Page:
Taiichi Ohno & Seven Wastes
Taiichi Ohno (大野耐一 Ōno Taiichi, February 29, 1912 – May 28, 1990) was a Japanese industrial engineer and businessman. He is considered to be the father of the Toyota Production System, which became Lean Manufacturing in the U.S. He devised the seven wastes (or muda in Japanese) as part of this system. He wrote several books about the system, including Toyota Production System: Beyond Large-Scale Production.
Ohno’s principles influenced areas outside of manufacturing, and have been extended into the service arena. For example, the field of sales process engineering has shown how the concept of Just In Time (JIT) can improve sales, marketing, and customer service processes.
Ohno was also instrumental in developing the way organisations identify waste, and is also know for his Ten Precepts. Credited as the “father” of the Toyota Production System, Ohno originally identified seven forms of muda (無駄, meaning “futility; uselessness; wastefulness).
3. Useless Motion
6. Over processing
1. You are a cost. First reduce waste.
2. First say, “I can do it.” And try before everything.
3. The workplace is a teacher. You can find answers only in the workplace.
4. Do anything immediately. Starting something right now is the only way to win.
5. Once you start something, persevere with it. Do not give up until you finish it.
6. Explain difficult things in an easy-to-understand manner. Repeat things that are easy to understand.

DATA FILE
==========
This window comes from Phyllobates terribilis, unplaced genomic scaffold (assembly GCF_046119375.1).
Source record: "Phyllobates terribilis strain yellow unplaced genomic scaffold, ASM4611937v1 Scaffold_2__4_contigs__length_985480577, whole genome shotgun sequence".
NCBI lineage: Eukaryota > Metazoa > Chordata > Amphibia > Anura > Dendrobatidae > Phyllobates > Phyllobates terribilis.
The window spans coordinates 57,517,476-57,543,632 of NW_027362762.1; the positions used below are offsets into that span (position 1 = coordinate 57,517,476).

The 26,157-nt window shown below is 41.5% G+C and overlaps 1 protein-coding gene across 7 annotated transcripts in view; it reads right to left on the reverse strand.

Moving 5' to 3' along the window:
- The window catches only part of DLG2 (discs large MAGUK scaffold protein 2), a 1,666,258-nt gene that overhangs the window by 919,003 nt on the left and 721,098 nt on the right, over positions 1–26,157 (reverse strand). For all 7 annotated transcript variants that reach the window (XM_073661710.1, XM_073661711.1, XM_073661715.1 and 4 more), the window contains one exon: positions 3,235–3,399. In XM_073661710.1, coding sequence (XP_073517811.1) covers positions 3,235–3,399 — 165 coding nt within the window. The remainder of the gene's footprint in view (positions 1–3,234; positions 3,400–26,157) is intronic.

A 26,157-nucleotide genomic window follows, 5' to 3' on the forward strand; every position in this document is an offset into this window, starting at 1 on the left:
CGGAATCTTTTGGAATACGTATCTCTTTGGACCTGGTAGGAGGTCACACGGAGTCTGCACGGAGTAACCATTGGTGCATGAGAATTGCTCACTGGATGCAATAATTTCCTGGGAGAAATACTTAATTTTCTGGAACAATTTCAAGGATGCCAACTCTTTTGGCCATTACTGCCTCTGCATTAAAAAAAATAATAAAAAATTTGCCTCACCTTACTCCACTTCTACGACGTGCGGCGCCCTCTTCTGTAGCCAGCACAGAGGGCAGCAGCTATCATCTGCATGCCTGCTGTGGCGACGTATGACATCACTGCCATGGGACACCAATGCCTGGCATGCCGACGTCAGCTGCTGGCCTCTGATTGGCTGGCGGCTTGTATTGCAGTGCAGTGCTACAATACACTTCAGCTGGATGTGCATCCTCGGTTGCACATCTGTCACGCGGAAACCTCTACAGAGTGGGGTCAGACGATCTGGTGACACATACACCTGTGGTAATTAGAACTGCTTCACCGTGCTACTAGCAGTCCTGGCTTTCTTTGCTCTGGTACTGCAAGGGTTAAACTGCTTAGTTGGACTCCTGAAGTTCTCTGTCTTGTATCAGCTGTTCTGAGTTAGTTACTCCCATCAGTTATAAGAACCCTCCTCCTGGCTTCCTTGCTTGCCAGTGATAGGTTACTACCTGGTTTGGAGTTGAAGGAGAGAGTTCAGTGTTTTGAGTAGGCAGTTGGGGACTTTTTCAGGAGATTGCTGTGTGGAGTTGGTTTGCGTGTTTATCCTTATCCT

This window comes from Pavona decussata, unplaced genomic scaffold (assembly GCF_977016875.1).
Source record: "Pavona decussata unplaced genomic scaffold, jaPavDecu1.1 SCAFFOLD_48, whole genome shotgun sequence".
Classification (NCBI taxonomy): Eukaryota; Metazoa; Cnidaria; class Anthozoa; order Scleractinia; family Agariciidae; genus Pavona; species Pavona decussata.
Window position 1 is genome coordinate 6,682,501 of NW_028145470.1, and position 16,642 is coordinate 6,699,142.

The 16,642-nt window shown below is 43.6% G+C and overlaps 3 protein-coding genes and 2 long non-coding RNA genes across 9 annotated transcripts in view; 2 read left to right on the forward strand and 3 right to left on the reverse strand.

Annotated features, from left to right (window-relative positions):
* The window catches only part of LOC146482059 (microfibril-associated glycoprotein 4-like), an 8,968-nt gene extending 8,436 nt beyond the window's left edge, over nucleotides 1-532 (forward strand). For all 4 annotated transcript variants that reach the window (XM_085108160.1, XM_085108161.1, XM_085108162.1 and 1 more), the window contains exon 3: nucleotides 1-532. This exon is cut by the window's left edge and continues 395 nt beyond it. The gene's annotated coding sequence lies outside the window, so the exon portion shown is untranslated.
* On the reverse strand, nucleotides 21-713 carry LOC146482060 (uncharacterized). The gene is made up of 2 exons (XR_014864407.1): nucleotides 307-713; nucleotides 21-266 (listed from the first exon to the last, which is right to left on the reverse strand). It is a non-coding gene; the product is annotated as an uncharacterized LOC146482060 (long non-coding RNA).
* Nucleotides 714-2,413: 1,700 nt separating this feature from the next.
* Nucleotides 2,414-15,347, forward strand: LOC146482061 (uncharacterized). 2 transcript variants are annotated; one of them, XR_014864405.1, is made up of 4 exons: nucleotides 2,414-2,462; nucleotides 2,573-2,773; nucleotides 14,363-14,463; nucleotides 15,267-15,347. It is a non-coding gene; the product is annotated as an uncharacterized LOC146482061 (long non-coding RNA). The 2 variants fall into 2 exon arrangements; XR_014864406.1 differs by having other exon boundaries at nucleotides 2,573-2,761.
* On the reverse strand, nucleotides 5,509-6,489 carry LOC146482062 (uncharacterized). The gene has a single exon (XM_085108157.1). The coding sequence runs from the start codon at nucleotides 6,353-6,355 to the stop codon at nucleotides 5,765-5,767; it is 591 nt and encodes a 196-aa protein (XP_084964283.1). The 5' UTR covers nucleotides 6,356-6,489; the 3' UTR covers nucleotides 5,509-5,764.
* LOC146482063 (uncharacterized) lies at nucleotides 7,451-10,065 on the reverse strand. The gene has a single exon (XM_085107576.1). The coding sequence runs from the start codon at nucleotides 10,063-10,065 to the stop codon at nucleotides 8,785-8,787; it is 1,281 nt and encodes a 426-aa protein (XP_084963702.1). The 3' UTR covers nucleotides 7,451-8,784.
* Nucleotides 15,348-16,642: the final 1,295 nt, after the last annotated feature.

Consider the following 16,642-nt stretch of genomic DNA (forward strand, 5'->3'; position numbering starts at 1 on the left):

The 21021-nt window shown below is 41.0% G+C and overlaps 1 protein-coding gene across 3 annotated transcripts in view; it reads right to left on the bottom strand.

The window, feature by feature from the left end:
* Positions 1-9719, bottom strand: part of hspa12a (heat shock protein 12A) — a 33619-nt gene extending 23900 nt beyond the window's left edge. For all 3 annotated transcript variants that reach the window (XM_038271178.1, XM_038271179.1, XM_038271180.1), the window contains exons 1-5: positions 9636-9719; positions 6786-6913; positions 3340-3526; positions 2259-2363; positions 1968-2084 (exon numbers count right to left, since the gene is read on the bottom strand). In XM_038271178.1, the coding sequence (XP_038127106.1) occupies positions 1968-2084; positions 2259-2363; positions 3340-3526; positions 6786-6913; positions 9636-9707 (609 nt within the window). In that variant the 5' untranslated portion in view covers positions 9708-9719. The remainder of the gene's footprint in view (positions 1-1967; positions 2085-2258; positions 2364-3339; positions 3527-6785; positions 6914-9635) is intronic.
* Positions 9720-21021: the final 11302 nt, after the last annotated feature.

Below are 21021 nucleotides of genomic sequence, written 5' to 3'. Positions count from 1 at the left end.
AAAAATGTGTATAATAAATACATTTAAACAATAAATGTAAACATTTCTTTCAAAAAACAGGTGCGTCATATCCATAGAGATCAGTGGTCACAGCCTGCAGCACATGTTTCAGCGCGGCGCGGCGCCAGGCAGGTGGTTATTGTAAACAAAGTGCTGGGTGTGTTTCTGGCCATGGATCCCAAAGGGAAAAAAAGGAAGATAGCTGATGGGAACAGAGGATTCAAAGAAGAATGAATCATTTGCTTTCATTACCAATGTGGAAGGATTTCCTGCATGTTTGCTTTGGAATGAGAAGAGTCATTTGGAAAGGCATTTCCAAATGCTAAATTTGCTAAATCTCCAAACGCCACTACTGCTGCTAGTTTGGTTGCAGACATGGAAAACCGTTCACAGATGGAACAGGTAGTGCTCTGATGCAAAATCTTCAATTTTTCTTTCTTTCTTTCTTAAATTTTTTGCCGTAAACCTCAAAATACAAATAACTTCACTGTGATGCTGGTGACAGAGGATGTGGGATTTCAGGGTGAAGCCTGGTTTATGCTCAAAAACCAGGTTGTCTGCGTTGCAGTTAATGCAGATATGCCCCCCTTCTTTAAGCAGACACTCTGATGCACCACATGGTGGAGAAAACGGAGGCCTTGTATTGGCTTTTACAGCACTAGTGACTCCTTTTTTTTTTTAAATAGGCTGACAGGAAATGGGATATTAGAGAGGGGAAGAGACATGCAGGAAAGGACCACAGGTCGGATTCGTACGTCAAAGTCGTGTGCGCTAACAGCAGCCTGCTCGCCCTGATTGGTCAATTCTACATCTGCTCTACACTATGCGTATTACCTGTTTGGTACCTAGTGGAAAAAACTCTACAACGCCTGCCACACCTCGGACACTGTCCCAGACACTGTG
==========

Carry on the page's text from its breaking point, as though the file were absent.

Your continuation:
7. Waste is hidden. Do not hide it. Make problems visible.
8. Valueless motions are equal to shortening one’s life.
9. Re-improve what was improved for further improvement.
10. Wisdom is given equally to everybody. The point is whether one can exercise it.
Lean manufacturing or lean production is a systematic method originating in the Japanese manufacturing industry for the minimization of waste (Japanese: 無駄 muda) within a manufacturing system without sacrificing productivity, which can cause problems. Lean also takes into account waste created through overburden (Japanese: 無理 muri) and waste created through unevenness in work loads (Japanese: 斑 mura). Working from the perspective of the client who consumes a product or service, “value” is any action or process that a customer would be willing to pay for.
Lean manufacturing attempts to make obvious what adds value, through reducing everything else (because it is not adding value). This management philosophy is derived mostly from the Toyota Production System (TPS) and identified as “lean” only in the 1990s. TPS is renowned for its focus on reduction of the original Toyota seven wastes to improve overall customer value, but there are varying perspectives on how this is best achieved. The steady growth of Toyota, from a small company to the world’s largest automaker, has focused attention on how it has achieved this success.